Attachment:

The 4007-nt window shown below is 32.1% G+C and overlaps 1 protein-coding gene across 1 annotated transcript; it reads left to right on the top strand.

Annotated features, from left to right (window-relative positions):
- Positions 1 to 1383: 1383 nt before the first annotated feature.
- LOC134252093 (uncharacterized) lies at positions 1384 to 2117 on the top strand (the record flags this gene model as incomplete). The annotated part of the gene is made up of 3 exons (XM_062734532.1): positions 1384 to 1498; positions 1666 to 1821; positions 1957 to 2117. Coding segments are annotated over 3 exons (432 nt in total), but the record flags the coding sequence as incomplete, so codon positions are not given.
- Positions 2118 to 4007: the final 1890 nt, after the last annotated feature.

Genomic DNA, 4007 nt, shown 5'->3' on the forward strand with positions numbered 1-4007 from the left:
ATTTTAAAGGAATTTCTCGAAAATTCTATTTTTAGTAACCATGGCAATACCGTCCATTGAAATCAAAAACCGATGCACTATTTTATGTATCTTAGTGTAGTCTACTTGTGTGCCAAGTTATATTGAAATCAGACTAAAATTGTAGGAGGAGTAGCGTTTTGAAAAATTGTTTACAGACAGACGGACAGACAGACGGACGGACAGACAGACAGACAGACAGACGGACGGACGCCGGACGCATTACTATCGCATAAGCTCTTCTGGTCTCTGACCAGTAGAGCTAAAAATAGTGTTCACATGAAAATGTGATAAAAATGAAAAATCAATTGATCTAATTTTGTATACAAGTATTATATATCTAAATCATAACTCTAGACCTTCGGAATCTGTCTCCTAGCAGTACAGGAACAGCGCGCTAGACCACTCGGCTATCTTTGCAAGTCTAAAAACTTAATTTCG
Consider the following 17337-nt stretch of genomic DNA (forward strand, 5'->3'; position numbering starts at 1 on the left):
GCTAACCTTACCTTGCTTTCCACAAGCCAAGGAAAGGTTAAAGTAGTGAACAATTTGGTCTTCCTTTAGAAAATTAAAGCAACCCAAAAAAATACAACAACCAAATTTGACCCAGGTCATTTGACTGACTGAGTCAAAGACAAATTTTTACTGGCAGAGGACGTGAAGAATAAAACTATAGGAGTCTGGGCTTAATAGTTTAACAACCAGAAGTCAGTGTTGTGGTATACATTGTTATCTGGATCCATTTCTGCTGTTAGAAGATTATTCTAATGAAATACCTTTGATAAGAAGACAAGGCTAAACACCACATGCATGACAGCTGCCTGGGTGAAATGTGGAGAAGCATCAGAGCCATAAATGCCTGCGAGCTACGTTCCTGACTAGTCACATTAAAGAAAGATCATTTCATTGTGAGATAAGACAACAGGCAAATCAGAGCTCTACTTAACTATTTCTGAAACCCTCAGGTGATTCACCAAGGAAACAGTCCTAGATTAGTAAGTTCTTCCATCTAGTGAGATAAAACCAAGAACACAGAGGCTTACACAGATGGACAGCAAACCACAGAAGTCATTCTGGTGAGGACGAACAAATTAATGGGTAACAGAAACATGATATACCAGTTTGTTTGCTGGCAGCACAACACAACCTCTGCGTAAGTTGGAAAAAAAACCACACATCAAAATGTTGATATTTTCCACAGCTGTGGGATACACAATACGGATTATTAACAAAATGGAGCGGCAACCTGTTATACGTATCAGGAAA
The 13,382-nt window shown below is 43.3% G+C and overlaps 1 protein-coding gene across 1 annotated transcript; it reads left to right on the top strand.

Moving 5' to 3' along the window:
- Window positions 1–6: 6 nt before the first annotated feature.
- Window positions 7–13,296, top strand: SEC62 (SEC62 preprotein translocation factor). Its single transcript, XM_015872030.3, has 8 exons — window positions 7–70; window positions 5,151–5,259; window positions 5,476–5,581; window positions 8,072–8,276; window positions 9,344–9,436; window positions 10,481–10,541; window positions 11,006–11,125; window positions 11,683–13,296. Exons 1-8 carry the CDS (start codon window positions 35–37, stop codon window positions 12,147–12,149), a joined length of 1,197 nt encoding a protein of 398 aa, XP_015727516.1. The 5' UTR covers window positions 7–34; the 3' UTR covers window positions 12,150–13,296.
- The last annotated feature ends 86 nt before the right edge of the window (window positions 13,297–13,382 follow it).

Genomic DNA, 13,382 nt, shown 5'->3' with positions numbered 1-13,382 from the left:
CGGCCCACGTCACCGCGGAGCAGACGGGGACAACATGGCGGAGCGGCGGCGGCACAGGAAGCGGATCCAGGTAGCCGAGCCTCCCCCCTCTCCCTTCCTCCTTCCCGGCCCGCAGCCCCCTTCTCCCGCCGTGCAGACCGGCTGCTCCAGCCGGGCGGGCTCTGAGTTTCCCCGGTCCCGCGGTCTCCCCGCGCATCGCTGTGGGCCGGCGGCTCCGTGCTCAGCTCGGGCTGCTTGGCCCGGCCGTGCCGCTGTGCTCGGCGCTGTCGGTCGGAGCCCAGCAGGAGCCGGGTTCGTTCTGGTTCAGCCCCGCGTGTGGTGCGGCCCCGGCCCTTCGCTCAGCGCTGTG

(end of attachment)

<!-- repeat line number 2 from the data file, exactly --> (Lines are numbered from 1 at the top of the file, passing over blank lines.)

Annotated features, from left to right (window-relative positions):